Wednesday, March 13, 2013

I'm Tired of NYC and I Don't Even Live There

Yesterday, I was flipping through my T.V. channels when I stumbled upon a few reruns of Gossip Girl. On the next channel was How I Met Your Mother, then Friends. On my HBO Demand there was a new episode of Girls and some old episodes of Sex and the dawned on me that almost every single show  geared towards my age group is based in NYC.

This is the opening scene to 8/10 shows on television

I'm not sure who decided that shows targeted toward 20-somethings had to be based in New York. According to Hollywood, the only place young adults want to live is Manhattan. Of course, I have many friends who actually live in New York and  spout epithets of how much they LOVE it and "OMG how could you want to live anywhere else"... But I also have friends in Washington D.C., Boston, San Francisco, Chicago, Denver, Austin who love their cities too. Unfortunately, Hollywood deems these cities less compelling for a television show setting.  Somehow New York has become the Daniel Day Lewis of cities and even if other cities are in the picture they never quite win the Oscar.

When I go to New York I'm super excited for the sparkle and adventure of the city that these shows always highlight. I usually end up in some aptly named "lounge" stuffed against a wall in a dark room with one candle lite for mood lighting. I can't see, I can't hear anything over the loud dub-step, and I can't lounge. People are all wearing the same black baggy tee-shirts, leather jackets and skinny jeans. I'm always wondering where the personality and style of New York is because everyone seems to be wearing the same five accessory items on rotation (big necklace, signature cocktail ring, purse with chain handle, some sort of motorcycle inspired item, or an array of mismatched bangles).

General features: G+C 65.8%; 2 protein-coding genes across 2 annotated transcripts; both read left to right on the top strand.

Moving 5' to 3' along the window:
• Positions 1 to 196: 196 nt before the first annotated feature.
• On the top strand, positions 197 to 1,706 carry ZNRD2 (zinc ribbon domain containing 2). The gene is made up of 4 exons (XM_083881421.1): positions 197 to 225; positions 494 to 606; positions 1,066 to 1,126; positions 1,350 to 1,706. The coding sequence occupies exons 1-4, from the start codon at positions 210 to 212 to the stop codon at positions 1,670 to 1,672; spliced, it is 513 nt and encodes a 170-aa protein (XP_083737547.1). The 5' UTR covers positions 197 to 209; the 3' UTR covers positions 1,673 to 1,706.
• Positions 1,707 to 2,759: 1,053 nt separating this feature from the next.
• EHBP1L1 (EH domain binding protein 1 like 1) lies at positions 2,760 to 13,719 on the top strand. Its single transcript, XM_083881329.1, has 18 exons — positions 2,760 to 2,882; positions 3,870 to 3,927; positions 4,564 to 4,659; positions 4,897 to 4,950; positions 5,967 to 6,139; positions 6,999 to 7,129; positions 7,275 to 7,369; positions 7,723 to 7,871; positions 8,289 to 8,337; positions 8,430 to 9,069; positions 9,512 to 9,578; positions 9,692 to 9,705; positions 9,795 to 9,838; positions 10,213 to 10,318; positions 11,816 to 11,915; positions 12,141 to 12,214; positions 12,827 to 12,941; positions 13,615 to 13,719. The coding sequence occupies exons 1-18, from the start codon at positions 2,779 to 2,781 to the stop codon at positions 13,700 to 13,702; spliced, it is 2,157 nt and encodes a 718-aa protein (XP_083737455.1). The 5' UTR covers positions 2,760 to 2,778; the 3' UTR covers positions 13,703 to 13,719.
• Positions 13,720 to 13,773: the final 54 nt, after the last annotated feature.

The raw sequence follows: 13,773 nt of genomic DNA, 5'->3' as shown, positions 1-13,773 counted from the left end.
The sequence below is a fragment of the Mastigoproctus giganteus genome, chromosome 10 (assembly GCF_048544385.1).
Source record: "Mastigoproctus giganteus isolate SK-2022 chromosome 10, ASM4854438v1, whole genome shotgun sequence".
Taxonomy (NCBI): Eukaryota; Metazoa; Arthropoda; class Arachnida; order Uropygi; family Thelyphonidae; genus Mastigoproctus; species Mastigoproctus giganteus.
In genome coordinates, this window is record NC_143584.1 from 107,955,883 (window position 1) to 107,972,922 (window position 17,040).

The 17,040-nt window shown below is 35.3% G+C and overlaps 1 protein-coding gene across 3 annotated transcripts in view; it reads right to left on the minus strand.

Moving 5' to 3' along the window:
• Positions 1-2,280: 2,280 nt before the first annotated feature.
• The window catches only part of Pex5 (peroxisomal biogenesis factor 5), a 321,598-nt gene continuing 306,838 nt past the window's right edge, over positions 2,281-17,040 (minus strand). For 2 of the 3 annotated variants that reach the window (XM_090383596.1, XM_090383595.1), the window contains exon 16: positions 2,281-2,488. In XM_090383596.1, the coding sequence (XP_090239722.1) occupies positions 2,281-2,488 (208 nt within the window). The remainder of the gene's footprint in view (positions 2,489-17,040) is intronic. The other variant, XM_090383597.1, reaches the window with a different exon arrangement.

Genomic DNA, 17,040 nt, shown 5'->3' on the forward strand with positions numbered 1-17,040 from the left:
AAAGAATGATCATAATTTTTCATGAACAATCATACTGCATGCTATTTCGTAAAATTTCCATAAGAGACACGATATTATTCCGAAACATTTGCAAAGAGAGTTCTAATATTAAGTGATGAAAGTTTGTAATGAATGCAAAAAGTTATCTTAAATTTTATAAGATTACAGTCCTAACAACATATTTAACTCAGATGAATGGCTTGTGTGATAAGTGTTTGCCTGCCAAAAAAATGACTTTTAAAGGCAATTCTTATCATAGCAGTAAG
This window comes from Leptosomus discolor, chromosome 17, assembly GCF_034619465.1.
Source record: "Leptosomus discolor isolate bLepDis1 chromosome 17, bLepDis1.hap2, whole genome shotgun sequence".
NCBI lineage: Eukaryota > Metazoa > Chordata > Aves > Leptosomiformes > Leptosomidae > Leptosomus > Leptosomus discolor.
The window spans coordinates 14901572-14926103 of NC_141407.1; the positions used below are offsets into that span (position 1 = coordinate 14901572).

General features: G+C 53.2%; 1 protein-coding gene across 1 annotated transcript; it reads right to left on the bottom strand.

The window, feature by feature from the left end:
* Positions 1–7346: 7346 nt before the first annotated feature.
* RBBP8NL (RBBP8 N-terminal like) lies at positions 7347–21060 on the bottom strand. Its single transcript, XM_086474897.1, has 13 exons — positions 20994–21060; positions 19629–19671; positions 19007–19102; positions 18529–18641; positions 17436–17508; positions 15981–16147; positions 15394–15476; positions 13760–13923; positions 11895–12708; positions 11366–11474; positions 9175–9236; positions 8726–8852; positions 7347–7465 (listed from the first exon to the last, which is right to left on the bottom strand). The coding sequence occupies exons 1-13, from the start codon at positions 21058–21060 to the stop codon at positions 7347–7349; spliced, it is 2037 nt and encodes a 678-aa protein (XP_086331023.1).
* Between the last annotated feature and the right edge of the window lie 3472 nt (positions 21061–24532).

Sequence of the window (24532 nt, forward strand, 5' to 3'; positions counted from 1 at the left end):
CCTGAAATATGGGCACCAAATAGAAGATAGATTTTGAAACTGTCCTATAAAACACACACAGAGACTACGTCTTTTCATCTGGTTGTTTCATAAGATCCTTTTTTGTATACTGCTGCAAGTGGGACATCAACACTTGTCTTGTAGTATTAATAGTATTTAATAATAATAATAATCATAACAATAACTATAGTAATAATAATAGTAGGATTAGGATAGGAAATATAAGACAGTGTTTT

"Anything can happen in New York," my girlfriends tell me as we put on our black mini dresses and bangles for the night life in the city. Really? Anything? Can you ski in New York? Climb a mountain? Go on a Safari? I mean what are they really saying when they say "anything can happen". If by anything you mean I might possibly meet the one single straight guy at a packed club who may text me for a few weeks before avoiding contact because he met another girl at another club or if by anything you mean I can wait two hours for a table at a restaurant for a $50 quesadilla that took another hour after sitting down to come to my table... then yes anything CAN happen in New York!

I have a special place in my heart for New York City. My family had an apartment there when I was a teenager. I got to see my first drag queen, eat my first magnolia cupcake and have my first celebrity sighting of *gasp* Gwenyth Paltrow's baby Apple coming home from the hospital all on the streets of NYC. It's a fun city. But the hype around it has become bigger than the city itself. I like when New York had a mysterious allure. Now it's too trendy and cliche. It's like Disney World for the 20-something. "Oh you want to move to New York," I say to every one of my friends moving to New York, "You're so unique. What an original post-grad idea that no one has ever thought of. You're going to be the most individualistic New Yorker ever... "

I have so many cool friends in other amazing off-beat places. I just want to see someone... an artist, a T.V. show producer or a writer highlight one of this country's other awesome cities. And I don't mean like the show Nashville or West Wing that are entertaining but don't touch on the average person who lives in these towns.  West Wing talks about the White House staff but doesn't have two 20-something gal-pals eating Georgetown cupcakes and discussing their struggle with guys/jobs/life. It's hard to find a medium between "Nashville" and "Girls" that discusses our voice; The voice of the the 20-somethings that live in the rest of the country.

1 comment:

  1. I know it was fun when the apartment was available.


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